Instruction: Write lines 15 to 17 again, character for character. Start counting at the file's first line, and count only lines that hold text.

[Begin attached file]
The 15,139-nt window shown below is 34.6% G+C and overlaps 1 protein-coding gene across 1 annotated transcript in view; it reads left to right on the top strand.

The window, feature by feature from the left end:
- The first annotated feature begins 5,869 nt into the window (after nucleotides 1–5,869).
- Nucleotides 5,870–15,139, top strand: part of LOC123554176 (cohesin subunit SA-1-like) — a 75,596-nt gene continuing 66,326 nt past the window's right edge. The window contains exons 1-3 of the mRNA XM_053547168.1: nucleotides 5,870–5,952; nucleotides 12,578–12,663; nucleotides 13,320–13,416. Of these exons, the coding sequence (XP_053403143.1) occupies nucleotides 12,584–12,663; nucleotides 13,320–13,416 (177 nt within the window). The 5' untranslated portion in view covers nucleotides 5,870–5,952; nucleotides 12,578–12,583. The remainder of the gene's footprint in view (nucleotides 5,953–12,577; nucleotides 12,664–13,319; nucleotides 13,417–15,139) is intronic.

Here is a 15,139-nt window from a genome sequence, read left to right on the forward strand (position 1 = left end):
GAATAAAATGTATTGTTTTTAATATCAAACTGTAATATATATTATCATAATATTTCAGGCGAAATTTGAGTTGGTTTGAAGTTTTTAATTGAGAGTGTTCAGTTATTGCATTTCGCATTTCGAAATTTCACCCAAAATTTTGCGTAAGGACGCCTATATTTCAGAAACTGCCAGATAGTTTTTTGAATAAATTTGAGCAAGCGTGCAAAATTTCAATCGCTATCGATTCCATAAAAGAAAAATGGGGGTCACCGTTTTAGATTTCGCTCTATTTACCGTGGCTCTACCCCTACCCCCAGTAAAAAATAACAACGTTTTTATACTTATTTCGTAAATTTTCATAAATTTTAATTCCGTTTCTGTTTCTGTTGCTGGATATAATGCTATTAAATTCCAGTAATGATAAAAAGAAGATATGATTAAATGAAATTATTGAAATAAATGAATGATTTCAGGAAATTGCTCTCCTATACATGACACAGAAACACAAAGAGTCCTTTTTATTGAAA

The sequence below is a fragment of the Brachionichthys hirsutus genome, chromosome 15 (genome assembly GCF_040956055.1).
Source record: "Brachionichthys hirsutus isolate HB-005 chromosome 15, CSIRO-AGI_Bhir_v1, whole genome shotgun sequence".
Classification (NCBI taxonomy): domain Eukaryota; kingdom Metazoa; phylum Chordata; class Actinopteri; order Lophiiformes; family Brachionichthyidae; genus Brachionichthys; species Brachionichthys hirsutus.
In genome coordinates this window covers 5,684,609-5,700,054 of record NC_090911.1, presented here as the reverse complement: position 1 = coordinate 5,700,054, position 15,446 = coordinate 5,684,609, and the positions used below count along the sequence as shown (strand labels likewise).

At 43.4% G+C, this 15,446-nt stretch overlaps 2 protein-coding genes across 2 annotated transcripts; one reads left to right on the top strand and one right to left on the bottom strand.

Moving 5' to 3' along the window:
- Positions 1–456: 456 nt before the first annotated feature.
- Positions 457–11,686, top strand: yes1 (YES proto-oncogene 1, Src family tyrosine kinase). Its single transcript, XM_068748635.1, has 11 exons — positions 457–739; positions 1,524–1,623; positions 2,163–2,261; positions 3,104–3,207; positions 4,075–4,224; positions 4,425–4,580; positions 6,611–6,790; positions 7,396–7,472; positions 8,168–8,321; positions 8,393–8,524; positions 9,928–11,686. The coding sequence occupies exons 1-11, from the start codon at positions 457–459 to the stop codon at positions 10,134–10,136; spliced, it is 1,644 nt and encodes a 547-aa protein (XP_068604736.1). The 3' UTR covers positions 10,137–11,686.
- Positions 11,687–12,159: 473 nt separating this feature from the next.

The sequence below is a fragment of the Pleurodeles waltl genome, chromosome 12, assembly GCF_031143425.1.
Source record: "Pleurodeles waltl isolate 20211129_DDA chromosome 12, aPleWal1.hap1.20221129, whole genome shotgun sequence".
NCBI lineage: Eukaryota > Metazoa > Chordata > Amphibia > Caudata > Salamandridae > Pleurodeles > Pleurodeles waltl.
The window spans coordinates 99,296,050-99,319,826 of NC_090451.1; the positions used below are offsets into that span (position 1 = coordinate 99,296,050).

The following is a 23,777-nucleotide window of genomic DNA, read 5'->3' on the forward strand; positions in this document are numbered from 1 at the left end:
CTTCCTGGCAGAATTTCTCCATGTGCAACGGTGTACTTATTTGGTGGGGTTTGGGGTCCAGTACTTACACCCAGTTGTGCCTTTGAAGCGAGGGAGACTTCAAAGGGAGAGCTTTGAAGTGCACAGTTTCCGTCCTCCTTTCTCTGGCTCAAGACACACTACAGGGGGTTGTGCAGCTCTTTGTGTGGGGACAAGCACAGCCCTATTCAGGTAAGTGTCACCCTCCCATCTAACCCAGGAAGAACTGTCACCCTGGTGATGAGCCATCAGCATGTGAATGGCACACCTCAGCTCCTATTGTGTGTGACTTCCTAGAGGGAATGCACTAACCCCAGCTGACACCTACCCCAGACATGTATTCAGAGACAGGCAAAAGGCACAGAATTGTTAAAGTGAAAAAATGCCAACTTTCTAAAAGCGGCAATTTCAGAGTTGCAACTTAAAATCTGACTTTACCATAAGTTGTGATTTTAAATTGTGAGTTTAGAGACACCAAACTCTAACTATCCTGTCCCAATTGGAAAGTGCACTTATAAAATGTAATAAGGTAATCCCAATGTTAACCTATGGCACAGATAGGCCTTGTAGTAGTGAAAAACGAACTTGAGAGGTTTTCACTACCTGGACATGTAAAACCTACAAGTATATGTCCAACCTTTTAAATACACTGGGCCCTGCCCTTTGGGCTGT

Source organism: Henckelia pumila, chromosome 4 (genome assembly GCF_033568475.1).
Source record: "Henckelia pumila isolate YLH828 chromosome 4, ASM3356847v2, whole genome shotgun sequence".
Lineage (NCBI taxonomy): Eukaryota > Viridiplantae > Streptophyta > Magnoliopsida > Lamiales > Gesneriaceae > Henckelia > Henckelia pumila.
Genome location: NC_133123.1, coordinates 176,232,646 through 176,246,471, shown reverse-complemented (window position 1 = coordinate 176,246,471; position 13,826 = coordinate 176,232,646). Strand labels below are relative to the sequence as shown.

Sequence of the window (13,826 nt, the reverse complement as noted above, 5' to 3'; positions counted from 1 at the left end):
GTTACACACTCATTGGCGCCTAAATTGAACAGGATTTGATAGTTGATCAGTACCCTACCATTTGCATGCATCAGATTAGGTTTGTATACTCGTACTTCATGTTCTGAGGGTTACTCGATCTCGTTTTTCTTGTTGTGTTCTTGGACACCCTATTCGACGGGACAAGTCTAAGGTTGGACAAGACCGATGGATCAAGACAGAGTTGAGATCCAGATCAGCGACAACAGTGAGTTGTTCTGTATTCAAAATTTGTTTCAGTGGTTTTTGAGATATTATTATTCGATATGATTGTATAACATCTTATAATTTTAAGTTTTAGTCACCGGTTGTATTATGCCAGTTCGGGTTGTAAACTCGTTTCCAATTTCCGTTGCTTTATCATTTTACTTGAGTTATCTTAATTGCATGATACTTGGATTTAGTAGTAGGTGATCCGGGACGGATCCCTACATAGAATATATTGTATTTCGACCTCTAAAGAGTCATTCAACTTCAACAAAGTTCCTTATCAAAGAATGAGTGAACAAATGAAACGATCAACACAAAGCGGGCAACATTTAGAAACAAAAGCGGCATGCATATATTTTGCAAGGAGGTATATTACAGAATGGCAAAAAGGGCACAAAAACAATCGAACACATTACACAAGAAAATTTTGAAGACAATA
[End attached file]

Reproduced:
- Positions 11,687–12,159: 473 nt separating this feature from the next.

The sequence below is a fragment of the Pleurodeles waltl genome, chromosome 12, assembly GCF_031143425.1.
Source record: "Pleurodeles waltl isolate 20211129_DDA chromosome 12, aPleWal1.hap1.20221129, whole genome shotgun sequence".